Digital Rights Groups Urge Dismissal Of Sex Trafficking Lawsuit Against Backpage

Siding with, digital rights advocates are asking a federal judge to dismiss a lawsuit alleging that the company deliberately designed the online classifieds site in order to facilitate sex trafficking.

The complaint against was filed last October by three individuals who say they were sold for sex on when they were minors. Two of the plaintiffs are still teens, while the third is now 20 years old. None are identified by name in the court papers. The plaintiffs allege that Backpage (along with related companies Camarillo Holdings and New Times Media), violates a host of laws, including federal and state laws against sex trafficking and a state law against unfair and deceptive conduct.

Backpage, which has prevailed in at least one similar prior case, argues that the federal Communications Decency Act immunizes the company from liability for crimes by users.



The digital rights groups are urging U.S. District Court Judge Richard G. Stearns in Boston to accept Backpage's argument that the lawsuit should be dismissed at an early stage on the grounds that Web services companies are immune from liability for crimes by users.

“If online service providers were required to engage in protracted and expensive litigation whenever plaintiffs alleged that they were harmed by user-generated content hosted or transmitted by intermediaries, these online platforms for users’ speech would inevitably become more expensive, more restrictive, and ultimately less available for individual expression,” the Electronic Frontier Foundation, Center for Democracy & Technology and Santa Clara University law professor Eric Goldman argue in a friend-of-the-court brief filed this week.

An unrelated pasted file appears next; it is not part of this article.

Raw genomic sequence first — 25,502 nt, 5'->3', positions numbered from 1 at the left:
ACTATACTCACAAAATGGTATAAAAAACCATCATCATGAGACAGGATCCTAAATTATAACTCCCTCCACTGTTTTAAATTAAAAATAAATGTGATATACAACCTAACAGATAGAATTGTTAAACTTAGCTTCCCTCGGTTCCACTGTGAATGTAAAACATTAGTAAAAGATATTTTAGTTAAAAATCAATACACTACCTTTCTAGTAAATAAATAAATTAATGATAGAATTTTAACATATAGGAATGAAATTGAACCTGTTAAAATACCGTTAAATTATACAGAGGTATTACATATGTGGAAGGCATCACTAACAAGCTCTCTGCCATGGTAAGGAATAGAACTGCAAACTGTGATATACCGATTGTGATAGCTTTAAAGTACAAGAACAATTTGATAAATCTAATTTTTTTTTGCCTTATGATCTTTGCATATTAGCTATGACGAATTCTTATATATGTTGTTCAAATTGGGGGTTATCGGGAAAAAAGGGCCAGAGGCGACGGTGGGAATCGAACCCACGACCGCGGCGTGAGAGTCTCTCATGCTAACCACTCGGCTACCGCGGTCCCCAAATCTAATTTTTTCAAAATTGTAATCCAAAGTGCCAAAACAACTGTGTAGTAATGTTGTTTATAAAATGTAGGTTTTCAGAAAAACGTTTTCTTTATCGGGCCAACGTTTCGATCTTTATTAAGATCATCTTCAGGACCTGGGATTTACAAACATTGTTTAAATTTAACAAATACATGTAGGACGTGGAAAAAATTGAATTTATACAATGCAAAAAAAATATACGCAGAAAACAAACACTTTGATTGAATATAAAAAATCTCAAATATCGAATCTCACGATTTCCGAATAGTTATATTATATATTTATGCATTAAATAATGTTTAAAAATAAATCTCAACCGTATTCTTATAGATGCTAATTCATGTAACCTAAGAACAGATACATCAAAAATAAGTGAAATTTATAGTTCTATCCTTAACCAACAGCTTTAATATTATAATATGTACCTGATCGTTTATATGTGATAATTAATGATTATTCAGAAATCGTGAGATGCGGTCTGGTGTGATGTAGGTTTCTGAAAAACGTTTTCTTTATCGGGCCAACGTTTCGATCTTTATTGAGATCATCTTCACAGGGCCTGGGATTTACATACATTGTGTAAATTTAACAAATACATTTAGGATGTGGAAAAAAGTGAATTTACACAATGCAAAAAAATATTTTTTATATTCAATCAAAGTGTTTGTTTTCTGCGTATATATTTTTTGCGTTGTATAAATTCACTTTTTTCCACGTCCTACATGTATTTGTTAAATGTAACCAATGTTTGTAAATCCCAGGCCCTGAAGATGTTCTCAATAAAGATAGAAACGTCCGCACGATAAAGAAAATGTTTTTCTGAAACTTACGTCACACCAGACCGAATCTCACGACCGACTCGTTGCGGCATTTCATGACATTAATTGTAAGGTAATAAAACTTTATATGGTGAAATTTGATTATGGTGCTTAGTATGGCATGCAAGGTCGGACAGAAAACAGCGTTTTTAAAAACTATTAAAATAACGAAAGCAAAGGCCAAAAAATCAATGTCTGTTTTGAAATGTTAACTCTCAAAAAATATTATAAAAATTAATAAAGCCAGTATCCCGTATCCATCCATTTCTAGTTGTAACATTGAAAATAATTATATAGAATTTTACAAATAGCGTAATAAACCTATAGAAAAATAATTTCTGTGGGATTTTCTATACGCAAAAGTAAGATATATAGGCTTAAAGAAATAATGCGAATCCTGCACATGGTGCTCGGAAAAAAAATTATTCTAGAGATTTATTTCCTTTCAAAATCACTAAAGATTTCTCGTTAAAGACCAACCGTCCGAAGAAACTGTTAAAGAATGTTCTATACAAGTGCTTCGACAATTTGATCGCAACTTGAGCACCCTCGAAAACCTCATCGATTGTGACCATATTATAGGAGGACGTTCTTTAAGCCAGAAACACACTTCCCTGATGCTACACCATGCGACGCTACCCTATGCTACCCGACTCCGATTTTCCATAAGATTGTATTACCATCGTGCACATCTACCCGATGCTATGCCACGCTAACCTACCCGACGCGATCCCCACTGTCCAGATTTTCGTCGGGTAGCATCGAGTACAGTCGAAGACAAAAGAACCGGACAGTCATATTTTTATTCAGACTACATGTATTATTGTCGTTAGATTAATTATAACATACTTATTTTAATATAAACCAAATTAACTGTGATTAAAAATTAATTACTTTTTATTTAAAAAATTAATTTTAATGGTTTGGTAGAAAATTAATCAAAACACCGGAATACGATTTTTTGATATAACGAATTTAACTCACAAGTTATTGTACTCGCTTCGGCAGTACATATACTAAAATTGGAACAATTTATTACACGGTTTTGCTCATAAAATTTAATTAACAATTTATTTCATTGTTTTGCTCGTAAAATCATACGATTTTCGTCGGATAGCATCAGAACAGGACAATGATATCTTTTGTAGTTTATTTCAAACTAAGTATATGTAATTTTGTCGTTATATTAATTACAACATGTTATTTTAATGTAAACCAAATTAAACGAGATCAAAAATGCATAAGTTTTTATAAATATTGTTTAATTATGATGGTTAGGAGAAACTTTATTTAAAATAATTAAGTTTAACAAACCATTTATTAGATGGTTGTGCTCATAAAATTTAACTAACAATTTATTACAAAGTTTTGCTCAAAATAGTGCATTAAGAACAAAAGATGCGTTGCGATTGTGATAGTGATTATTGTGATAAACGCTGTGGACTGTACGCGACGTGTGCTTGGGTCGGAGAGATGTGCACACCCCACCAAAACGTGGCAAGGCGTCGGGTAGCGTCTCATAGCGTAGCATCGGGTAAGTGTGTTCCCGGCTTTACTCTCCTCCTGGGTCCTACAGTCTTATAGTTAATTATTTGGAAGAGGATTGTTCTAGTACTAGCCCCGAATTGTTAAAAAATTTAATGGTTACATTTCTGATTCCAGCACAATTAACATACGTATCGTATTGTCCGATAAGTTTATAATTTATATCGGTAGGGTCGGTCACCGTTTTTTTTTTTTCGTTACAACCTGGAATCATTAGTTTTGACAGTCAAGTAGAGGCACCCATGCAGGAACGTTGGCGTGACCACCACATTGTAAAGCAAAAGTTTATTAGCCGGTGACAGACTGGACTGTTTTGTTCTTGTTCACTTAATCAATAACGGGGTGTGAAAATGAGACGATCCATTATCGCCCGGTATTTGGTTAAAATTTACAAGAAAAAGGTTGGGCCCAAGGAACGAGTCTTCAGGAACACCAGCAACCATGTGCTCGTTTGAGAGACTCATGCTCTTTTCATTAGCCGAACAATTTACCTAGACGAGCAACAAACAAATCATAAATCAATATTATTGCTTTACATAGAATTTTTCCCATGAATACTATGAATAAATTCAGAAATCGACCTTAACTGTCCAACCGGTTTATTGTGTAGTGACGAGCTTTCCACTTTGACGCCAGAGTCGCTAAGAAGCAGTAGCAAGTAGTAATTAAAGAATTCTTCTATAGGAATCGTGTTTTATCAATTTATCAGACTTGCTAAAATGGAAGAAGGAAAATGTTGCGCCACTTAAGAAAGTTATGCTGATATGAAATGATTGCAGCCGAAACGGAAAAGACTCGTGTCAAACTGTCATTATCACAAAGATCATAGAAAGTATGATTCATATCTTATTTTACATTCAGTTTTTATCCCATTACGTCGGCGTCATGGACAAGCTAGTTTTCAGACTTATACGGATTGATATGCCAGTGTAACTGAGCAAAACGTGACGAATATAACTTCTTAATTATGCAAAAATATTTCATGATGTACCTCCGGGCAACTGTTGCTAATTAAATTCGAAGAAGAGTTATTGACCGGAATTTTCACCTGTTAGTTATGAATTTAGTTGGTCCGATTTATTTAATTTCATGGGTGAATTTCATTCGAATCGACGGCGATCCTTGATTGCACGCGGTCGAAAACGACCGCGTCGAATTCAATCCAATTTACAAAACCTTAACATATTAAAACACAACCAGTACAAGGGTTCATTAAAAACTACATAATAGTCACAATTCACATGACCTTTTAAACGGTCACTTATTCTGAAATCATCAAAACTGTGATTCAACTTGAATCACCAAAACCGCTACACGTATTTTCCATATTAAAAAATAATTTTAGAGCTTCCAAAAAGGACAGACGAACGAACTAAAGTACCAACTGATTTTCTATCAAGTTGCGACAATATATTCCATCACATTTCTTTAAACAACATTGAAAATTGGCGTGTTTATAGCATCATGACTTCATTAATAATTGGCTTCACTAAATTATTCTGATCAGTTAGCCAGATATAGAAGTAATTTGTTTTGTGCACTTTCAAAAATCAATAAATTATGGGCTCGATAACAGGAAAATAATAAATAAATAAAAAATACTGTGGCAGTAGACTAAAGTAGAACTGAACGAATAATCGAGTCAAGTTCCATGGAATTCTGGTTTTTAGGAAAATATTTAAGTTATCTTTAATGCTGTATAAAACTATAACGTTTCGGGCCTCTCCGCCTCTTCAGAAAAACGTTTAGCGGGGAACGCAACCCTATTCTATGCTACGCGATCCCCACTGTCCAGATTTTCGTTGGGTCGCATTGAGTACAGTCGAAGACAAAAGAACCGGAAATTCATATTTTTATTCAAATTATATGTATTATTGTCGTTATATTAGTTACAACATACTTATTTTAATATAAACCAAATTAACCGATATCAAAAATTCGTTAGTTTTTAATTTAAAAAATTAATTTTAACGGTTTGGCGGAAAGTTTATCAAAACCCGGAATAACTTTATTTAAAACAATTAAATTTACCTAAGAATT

The sex-trafficking victims argued in papers filed earlier this year that Backpage (and its parent company) can't claim that immunity because they weren't “truly neutral intermediaries.” The victims allege that Backpage and the other companies “designed, continuously refined, and operated a website that has become the dominant player in the online sex trade.”

They also assert that even though Backpage has publicly said it takes steps to curb sex ads, those measures only “provided the facade of concern.”

“Backpage Defendants developed a plan to minimize the attention devoted to its activities by the public and by law enforcement agencies, particularly concerning children,” the victims allege. “This plan protected the ability of traffickers to advertise underage girls for sale, and helped to burnish’s reputation among human traffickers as a 'safe' and favorable place to advertise sex trafficking victims.”

But the digital rights groups say that Congress decided years ago that platforms like Backpage aren't responsible for the actions of users who place ads on the service. “The Internet would be a far more limited forum if Web sites were forced to second-guess their decisions about hosting content that they themselves did not author,” the organizations argue.

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